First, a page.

Folding too confusing? Try BOINC!
While it was fun trying to get everyone setup for the Chimp Challenge this year, the amount of threads and questions it raised reminded me how finicky it is to setup and keep going. I'm here to remind you of an option.
We also have a Rosetta@Home team, that uses the BOINC distributed computing software. While the Folding@Home project gets a lot of notice, there are other great causes out there too. And they use a piece of software that is MUCH simpler to setup and maintain. I have 2 systems with it installed that I haven't changed anything on in over a year.
Chilly wrote an excellent guide to the setup (with pictures, no less) found here: http://www.hardwarecanucks.com/forum...tup-guide.html
Now, the software can be set up so that it only runs when your computer is idle. Great for you gamers who don't want to go to the bother of starting and stopping the folding clients. There's only one BOINC client, and it will run on any Windows machine.
I'd like to thank Scratch for starting and maintaining the team since its inception 2 years ago. He recently passed the team leader role on to me.
So thanks for reading, and help HardwareCanucks climb the ranks of Rosetta@Home. (We're currently #47 in the world, by the way.):canadianwave:
some bonic projects i do not like because they're by companies/ organizations that are for profit unless i'm mistaken
I switched over to BOINC while I was cursed with never ending problems with the F@H SMP client, dead simple to setup and tonnes of great projects (and some not so great) I thing F@H "tie-in" would be a great combination.
Rosetta@Home is a not-for-profit organization, and is based at the University of Washington. See the top of the page here: Rosetta@home
"Description: Determine the 3-dimensional shapes of proteins in research that may ultimately lead to finding cures for some major human diseases. By running Rosetta@home you will help us speed up and extend our research in ways we couldn't possibly attempt without your help. You will also be helping our efforts at designing new proteins to fight diseases such as HIV, Malaria, Cancer, and Alzheimer's."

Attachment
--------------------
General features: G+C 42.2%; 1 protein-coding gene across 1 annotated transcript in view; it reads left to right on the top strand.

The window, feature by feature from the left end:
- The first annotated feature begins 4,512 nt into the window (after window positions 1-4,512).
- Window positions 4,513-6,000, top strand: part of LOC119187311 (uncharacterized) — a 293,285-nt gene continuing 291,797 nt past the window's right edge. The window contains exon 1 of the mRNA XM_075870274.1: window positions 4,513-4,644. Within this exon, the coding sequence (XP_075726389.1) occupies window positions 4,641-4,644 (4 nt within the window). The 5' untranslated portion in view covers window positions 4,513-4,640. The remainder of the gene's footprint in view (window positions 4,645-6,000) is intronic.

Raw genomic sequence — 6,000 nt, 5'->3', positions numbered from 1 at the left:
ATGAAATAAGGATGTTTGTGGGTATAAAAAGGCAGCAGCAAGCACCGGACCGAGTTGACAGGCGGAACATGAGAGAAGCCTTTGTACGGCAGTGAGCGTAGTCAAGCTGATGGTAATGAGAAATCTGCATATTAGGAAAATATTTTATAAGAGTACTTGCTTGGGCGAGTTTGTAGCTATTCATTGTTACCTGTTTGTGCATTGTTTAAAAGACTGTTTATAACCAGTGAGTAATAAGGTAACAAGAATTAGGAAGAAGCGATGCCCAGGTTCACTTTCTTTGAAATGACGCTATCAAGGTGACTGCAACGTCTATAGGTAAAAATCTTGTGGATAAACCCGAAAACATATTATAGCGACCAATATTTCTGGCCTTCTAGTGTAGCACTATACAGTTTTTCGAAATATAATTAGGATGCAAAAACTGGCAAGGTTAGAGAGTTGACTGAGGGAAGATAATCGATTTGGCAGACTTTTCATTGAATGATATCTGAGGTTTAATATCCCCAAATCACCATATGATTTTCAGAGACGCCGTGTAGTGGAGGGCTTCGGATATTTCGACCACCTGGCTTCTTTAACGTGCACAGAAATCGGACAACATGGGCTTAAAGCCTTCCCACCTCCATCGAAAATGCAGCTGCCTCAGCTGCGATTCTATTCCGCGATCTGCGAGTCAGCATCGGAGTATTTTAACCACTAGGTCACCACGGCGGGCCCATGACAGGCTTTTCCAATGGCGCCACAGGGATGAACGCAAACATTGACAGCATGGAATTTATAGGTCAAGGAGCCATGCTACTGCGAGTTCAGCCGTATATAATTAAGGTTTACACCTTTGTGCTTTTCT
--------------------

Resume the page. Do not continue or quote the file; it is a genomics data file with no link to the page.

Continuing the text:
I think it's a worthy cause to donate my time to. And while there are a couple of BOINC projects that are run by private companies, the vast majority of the projects are research projects run by universities. See here: Choosing BOINC projects
Does it work on the GPU?
Rosetta is a CPU only application at this time. There are other projects that utilize the GPU as well. From the BOINC Wiki:
Projects with NVIDIA applications:
prime grid AP26 is completed now and they're working on follow up project for GPU.
Back in the day before CPU folding was worth it, folks often folded using Boinc (Rosetta) on the CPU and Folding on the GPU. When Bigadv and Notfreds came out, I put all my efforts into Folding.
Stanford was looking at a Boinc client at one point, but the folks working on that are no longer at Stanford if I recall.
But I think you'd agree that setting up a Virtual Machine and/or SMP folding client is not simple. I'm constantly having to play around with my Folding clients, but my BOINC clients run troublefree, and I can ignore them for months at a time with no issues.
The whole point is that there is a simpler option to have your computer working away for the common good while you aren't using it. Boinc has 1 client for Windows instead of 6, installs easier, and will work away without you having to check on it frequently. I don't expect those of you who have gone to the trouble of getting your Folding clients set up to jump ship. I'm hoping that someone who wants to help out but might be overwhelmed by all the options Folding@Home gives will find this an easier way to get involved.
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